Most organizations operate multiple brands. Sometimes this is due to a merger or acquisition, while other times it is by design within the marketing and product R&D departments.
Regardless of how the brands came to be, creating a logical structure to organize them and determine how to utilize brand assets best is a critical aspect of brand management.
Identifying the right brand architecture for your needs will simplify your marketing, enable more effective cross-promotion opportunities, and provide a better customer experience.
The most effective brand architecture is built on a foundation of research into the awareness, preference, and experience of your customers and target audience. Regardless of your company’s size, brand architecture can enable you to:
- Clarify brand positioning, naming, and messaging
- Provide structure and opportunities for future products or services
- Increase brand value by establishing clarity between companies, divisions, products, and services
There are three approaches to establishing brand architecture: House of Brands (family branding), Branded House (corporate branding), and Hybrid model.
House of Brands
A house of brands strategy, or family branding, is when a corporate or umbrella brand is combined with specific product brands.
SC Johnson Co. is an excellent example of an organization that employs a house of brands strategy.
They end every commercial the same way telling you that each product is part of a family of brands.
The parent company uses the family branding literally to communicate their overarching mission: “As a family company, we care about making life cleaner, easier and better for families. That's why we've spent over a century making quality products that work, using ingredients you can trust.”
In general, the house of brands approach works best when relatively distinct segments of users (or use occasions) exist and therefore, the common affiliation is unlikely to increase cannibalization.
Family affiliation helps to assure quality. Employing the family brand in this way can bring added power to a new product brand of an existing family brand.
However, this familiarity does not come without risk. The family brand may constrain the acceptable range of what consumers expect from you at the product level.
A branded house approach, or corporate branding, is the simplest and most straightforward brand architecture. In this framework, one brand name dominates.
Similar to purchasers of product brands, the buyers of these companies’ products may differ in the value that they seek, creating different segments.
However, in a B2B setting, it is often difficult to create unique brands without a meaningful link to the corporation – think GE, Microsoft, or Amazon.
Image brands such as Nike also find the corporate branding approach appealing. Having multiple products with a common name helps to clearly define the experience buyers can expect and enrich the total brand image.
Often companies are attracted to a branded house framework due to the efficiency that it provides; however, there’s a cost to this approach as well. When all of your products and extensions exist under one brand, the risks to your brand health are extended as equally as the benefits. All products under the corporate brand are vulnerable to the associations that the master brand evokes.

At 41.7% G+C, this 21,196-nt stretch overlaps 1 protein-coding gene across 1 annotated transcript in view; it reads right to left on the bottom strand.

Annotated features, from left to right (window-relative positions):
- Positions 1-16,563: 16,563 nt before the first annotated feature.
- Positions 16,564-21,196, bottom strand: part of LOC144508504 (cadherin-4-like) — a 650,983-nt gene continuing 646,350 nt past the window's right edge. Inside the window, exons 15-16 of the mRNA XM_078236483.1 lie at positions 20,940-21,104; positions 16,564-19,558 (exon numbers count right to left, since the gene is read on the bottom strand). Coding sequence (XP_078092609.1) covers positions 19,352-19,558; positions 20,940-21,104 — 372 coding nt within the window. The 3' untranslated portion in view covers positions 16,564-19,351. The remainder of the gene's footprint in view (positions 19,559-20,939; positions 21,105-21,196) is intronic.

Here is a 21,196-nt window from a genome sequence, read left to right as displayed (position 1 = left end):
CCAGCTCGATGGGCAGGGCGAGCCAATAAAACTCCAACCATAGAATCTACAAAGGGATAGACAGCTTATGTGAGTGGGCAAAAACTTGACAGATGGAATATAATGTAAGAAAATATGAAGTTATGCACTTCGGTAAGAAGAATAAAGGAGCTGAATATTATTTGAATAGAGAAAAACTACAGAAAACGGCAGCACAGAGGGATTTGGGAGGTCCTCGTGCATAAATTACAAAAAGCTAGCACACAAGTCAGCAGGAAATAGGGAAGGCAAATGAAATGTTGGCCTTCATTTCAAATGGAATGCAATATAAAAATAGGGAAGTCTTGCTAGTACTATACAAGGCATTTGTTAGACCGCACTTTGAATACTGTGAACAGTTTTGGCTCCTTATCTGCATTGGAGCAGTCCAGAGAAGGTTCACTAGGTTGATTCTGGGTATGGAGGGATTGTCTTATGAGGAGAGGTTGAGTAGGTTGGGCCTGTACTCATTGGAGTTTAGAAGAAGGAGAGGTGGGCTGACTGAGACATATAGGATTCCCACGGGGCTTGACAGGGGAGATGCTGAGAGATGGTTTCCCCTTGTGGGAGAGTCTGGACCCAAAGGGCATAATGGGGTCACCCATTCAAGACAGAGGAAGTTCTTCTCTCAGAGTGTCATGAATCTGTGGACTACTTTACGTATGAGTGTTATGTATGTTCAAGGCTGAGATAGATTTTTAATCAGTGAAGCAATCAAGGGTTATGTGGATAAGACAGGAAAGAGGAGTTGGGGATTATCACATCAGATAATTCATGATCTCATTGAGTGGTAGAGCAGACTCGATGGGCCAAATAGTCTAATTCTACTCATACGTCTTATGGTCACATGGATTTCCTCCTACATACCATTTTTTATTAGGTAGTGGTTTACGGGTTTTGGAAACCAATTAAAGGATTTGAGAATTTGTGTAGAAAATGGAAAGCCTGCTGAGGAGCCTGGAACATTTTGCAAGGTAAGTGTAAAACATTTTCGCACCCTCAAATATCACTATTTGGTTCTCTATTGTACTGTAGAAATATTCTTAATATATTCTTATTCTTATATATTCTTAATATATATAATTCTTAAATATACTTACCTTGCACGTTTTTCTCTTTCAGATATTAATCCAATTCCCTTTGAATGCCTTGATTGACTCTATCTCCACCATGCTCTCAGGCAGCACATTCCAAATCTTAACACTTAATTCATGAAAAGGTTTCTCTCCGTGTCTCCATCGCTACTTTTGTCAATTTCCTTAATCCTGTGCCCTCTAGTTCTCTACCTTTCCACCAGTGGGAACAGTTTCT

The hybrid brand architecture model is a mix of the branded house and house of brands architecture.
This model is often used when a company is in the process of growth or change – like if they often acquire new brands and add them to the portfolio.
This model helps to keep existing customers happy while avoiding confusion as new products are added to the mix.
An example of a company that employs a hybrid brand architecture is Coca-Cola.
A hybrid strategy can enable a firm to continue promoting their flagship brand, while also attracting distinct segments of consumers who may not wish to be affiliated with each other.
Additionally, if there is an overarching loyalty or rewards program – like MyCokeRewards – a hybrid strategy allows you to extend the loyalty program across brands without mass confusion.
That said, you must always approach a hybrid model knowing that the consumer will eventually learn about the parentage of brands. If your brands are separated by function, consumers are likely to understand and accept it without question. However, if the only differentiating factor is the image, you may run the risk of alienating or offending your audience.
Building Your Brand Architecture
Building a robust brand architecture requires time, research, and a commitment to collaboration between your key company stakeholders and your agency.
Taking the time to effectively manage your brand will streamline your marketing efforts and result in increased brand value both internally and externally.
At Mighty Roar, we see our clients as the product and subject-matter experts. This allows us to leverage our experience and consumer knowledge to align the brand experience, functions, and benefits with the target segments and personas. Let’s connect and discuss how we can help you build an effective brand architecture as well.
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